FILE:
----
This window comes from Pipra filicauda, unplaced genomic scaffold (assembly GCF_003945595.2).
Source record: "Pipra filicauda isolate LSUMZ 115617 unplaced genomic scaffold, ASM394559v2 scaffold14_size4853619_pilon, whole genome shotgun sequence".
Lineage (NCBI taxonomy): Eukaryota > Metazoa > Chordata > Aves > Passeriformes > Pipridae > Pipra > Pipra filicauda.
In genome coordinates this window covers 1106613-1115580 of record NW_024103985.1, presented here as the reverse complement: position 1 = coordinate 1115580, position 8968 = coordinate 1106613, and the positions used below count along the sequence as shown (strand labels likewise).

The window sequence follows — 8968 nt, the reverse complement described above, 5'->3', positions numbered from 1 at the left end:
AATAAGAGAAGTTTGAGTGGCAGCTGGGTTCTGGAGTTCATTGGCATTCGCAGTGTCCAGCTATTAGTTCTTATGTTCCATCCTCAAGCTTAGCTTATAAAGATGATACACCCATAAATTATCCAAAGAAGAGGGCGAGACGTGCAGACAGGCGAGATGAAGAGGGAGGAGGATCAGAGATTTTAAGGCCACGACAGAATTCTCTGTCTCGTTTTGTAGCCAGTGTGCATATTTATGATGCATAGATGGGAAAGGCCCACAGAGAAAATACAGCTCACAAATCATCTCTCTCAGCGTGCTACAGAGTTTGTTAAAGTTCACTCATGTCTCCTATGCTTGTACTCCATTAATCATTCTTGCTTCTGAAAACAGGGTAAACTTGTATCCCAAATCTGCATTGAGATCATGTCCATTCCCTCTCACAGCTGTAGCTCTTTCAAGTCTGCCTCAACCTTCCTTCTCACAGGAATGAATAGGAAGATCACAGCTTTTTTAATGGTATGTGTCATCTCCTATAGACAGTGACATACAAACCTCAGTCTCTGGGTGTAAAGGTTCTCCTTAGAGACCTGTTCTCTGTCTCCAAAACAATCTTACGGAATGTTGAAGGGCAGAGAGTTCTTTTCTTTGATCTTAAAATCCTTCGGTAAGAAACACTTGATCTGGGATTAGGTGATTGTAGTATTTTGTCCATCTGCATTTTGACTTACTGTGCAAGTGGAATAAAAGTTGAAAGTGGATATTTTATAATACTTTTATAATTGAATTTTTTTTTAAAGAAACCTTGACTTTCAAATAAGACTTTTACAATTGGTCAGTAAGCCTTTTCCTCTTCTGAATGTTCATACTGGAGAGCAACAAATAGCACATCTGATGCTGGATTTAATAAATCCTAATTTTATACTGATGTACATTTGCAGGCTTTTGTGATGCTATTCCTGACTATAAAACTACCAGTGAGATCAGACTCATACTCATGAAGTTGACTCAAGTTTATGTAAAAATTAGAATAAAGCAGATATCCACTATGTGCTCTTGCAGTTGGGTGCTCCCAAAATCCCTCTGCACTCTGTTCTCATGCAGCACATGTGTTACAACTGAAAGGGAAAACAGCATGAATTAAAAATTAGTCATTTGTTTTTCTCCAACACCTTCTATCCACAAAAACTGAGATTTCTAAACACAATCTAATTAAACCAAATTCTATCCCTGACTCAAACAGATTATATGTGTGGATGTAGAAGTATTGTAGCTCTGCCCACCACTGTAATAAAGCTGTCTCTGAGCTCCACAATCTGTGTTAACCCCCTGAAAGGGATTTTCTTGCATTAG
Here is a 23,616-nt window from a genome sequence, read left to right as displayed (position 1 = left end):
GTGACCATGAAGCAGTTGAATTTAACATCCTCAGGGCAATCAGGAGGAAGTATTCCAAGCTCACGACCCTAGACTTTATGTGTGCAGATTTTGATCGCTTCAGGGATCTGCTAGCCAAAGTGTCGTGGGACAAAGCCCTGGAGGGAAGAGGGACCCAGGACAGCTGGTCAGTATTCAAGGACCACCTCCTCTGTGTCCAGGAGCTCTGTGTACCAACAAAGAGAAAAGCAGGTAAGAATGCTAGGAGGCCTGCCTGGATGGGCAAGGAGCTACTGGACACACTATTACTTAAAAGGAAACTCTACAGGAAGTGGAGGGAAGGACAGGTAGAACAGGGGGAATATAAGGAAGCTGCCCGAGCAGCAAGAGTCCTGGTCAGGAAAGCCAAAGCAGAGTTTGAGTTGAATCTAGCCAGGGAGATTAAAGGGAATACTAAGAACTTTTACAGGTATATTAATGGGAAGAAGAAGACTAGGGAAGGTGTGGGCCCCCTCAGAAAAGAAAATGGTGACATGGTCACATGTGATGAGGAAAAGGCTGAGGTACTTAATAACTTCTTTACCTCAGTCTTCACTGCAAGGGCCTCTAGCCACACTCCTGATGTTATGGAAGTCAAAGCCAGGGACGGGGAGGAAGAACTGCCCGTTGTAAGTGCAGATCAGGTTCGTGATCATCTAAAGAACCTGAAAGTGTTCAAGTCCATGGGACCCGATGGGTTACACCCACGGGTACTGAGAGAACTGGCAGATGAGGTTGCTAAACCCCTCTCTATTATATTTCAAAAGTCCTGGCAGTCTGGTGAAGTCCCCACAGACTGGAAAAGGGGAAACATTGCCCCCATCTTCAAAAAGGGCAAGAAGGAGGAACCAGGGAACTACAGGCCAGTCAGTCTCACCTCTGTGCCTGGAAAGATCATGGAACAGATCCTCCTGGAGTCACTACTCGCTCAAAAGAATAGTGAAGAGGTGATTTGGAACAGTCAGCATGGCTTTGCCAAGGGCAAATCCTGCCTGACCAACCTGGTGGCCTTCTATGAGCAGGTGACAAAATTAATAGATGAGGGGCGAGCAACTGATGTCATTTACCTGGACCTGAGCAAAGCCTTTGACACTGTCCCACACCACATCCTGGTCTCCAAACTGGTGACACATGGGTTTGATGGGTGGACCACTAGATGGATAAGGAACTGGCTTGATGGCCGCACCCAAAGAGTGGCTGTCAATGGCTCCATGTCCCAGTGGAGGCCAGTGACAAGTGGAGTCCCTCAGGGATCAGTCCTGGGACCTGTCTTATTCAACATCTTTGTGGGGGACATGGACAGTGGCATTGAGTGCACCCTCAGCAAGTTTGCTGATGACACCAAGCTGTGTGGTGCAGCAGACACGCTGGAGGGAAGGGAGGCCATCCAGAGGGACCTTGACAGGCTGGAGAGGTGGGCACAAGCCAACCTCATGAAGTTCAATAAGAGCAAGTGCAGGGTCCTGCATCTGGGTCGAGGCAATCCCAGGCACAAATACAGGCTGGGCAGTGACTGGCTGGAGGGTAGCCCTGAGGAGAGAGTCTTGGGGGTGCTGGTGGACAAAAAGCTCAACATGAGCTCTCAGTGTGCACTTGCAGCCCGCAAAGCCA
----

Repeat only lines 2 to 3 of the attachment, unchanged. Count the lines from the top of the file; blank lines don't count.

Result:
Source record: "Pipra filicauda isolate LSUMZ 115617 unplaced genomic scaffold, ASM394559v2 scaffold14_size4853619_pilon, whole genome shotgun sequence".
Lineage (NCBI taxonomy): Eukaryota > Metazoa > Chordata > Aves > Passeriformes > Pipridae > Pipra > Pipra filicauda.